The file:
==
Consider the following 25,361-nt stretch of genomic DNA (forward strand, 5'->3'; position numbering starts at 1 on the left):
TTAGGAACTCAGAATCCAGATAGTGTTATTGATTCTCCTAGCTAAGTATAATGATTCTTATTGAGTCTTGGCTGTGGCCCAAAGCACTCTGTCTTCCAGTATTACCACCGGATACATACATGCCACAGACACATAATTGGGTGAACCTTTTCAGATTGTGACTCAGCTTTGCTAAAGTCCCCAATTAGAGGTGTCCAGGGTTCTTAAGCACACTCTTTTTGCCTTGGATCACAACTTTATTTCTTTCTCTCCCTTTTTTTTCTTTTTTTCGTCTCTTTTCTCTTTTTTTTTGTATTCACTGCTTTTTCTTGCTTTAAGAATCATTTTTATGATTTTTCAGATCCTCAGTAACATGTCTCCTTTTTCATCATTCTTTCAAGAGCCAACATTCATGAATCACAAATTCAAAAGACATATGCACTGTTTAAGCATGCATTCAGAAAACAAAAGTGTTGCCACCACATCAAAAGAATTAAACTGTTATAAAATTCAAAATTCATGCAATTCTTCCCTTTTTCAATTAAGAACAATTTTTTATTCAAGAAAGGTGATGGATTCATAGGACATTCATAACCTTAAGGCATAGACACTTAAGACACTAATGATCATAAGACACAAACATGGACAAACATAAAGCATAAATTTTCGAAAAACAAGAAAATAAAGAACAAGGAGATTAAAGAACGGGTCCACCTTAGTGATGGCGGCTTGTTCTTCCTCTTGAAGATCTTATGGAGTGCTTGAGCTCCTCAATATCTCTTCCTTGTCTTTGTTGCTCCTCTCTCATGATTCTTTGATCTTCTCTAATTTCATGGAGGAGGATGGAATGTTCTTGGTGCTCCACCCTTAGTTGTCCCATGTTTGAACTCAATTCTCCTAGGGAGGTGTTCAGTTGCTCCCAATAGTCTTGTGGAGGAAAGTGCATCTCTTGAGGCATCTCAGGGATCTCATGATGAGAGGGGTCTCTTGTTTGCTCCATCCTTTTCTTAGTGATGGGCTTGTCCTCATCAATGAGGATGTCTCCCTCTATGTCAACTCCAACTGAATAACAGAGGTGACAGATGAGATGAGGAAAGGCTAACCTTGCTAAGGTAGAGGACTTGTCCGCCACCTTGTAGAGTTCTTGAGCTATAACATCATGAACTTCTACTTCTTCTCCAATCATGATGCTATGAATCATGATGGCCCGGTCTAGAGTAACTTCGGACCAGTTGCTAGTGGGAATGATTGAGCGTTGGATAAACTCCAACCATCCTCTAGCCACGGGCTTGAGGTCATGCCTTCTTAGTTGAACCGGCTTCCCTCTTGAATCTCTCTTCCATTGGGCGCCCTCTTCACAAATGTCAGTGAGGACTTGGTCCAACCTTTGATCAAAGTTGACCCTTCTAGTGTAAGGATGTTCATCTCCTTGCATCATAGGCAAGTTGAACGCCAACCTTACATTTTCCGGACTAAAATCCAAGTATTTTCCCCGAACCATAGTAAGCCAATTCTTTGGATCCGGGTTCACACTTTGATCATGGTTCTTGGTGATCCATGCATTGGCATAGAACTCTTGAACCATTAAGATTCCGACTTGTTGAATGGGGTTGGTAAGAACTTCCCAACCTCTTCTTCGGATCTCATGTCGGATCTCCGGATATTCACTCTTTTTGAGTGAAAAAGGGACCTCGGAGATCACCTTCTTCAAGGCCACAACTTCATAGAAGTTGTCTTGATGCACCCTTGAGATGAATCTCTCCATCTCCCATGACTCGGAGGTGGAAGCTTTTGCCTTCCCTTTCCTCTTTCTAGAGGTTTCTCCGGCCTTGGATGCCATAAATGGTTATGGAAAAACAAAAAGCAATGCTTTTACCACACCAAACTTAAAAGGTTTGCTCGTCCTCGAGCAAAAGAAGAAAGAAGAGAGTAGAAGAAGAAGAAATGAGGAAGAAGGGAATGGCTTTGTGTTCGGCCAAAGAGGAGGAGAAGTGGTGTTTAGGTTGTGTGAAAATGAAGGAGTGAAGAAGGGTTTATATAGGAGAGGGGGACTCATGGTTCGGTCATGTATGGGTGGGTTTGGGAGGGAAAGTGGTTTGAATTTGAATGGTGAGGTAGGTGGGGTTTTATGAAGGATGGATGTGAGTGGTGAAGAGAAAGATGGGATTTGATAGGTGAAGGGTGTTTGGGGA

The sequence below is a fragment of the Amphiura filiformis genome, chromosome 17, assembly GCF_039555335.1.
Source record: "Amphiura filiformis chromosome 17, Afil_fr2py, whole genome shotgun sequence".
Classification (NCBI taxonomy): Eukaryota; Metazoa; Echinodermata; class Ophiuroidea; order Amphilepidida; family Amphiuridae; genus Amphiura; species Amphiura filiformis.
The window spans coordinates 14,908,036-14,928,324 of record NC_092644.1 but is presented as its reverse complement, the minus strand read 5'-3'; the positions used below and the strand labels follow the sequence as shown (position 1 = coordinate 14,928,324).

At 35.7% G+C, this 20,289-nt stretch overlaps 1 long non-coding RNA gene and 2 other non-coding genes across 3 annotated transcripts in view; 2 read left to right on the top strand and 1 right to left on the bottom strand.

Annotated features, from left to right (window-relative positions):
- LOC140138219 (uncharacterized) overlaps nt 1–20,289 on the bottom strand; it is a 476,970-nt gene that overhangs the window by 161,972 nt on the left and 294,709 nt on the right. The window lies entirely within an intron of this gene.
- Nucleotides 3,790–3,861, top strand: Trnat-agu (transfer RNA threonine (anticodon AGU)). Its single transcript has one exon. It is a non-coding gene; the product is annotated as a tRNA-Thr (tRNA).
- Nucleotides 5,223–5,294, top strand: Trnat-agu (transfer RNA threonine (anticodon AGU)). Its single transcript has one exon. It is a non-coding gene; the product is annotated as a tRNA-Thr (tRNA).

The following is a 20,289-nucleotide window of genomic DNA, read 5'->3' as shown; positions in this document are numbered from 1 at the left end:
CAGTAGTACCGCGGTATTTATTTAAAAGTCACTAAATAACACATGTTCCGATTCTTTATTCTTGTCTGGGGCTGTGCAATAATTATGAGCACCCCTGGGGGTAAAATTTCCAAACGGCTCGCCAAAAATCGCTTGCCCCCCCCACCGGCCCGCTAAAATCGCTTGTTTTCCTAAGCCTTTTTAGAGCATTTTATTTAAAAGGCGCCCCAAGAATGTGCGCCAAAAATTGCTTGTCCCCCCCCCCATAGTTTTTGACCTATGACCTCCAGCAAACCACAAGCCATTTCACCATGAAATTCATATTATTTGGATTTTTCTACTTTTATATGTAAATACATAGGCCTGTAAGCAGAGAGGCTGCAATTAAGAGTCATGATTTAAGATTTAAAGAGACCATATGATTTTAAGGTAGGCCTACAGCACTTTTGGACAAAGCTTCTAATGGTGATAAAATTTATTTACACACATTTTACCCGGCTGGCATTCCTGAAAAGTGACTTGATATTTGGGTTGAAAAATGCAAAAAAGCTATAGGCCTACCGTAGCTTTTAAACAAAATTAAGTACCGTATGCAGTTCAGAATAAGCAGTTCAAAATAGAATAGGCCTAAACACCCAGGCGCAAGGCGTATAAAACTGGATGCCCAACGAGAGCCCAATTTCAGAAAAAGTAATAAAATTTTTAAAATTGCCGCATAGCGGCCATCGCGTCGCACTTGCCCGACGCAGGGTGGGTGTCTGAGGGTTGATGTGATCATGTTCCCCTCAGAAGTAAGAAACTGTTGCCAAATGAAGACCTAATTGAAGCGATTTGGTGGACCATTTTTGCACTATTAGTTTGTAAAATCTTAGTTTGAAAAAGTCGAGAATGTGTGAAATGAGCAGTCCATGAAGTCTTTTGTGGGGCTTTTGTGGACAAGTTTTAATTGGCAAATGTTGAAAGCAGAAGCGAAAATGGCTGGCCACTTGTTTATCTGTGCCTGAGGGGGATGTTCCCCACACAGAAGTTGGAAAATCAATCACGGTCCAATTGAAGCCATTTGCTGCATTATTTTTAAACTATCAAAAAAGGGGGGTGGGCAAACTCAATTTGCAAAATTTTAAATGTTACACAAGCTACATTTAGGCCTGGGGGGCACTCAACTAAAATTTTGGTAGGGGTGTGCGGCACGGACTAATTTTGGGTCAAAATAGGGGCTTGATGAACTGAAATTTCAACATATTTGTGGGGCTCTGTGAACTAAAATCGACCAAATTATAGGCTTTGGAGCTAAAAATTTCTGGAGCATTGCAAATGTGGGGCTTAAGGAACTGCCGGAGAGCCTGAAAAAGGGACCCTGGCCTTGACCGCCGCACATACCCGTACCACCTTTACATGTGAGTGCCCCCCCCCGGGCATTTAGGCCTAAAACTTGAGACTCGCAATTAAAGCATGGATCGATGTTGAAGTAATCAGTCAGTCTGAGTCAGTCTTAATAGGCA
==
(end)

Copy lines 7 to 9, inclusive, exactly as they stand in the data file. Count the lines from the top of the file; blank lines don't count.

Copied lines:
At 35.7% G+C, this 20,289-nt stretch overlaps 1 long non-coding RNA gene and 2 other non-coding genes across 3 annotated transcripts in view; 2 read left to right on the top strand and 1 right to left on the bottom strand.

Annotated features, from left to right (window-relative positions):
- LOC140138219 (uncharacterized) overlaps nt 1–20,289 on the bottom strand; it is a 476,970-nt gene that overhangs the window by 161,972 nt on the left and 294,709 nt on the right. The window lies entirely within an intron of this gene.